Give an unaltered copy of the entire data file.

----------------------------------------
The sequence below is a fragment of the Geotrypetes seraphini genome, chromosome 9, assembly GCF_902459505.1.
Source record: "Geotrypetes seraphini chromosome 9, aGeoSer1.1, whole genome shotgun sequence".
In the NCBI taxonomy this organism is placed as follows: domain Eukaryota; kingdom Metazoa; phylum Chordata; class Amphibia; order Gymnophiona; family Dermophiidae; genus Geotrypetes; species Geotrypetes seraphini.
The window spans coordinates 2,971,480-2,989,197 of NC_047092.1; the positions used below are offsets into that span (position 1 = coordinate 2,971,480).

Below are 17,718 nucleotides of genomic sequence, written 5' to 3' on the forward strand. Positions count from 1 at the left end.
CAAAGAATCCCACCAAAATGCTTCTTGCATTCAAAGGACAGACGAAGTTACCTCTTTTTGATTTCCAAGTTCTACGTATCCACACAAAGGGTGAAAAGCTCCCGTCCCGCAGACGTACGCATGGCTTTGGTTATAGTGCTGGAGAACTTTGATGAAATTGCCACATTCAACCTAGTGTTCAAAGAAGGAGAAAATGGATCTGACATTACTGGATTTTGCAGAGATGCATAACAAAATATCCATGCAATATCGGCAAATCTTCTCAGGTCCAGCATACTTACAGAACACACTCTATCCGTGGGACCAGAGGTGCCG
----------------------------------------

The sequence below is a fragment of the Geotrypetes seraphini genome, chromosome 9, assembly GCF_902459505.1.
Source record: "Geotrypetes seraphini chromosome 9, aGeoSer1.1, whole genome shotgun sequence".
In the NCBI taxonomy this organism is placed as follows: domain Eukaryota; kingdom Metazoa; phylum Chordata; class Amphibia; order Gymnophiona; family Dermophiidae; genus Geotrypetes; species Geotrypetes seraphini.
The window spans coordinates 2,971,480-2,989,197 of NC_047092.1; the positions used below are offsets into that span (position 1 = coordinate 2,971,480).

Below are 17,718 nucleotides of genomic sequence, written 5' to 3' on the forward strand. Positions count from 1 at the left end.
CAAAGAATCCCACCAAAATGCTTCTTGCATTCAAAGGACAGACGAAGTTACCTCTTTTTGATTTCCAAGTTCTACGTATCCACACAAAGGGTGAAAAGCTCCCGTCCCGCAGACGTACGCATGGCTTTGGTTATAGTGCTGGAGAACTTTGATGAAATTGCCACATTCAACCTAGTGTTCAAAGAAGGAGAAAATGGATCTGACATTACTGGATTTTGCAGAGATGCATAACAAAATATCCATGCAATATCGGCAAATCTTCTCAGGTCCAGCATACTTACAGAACACACTCTATCCGTGGGACCAGAGGTGCCG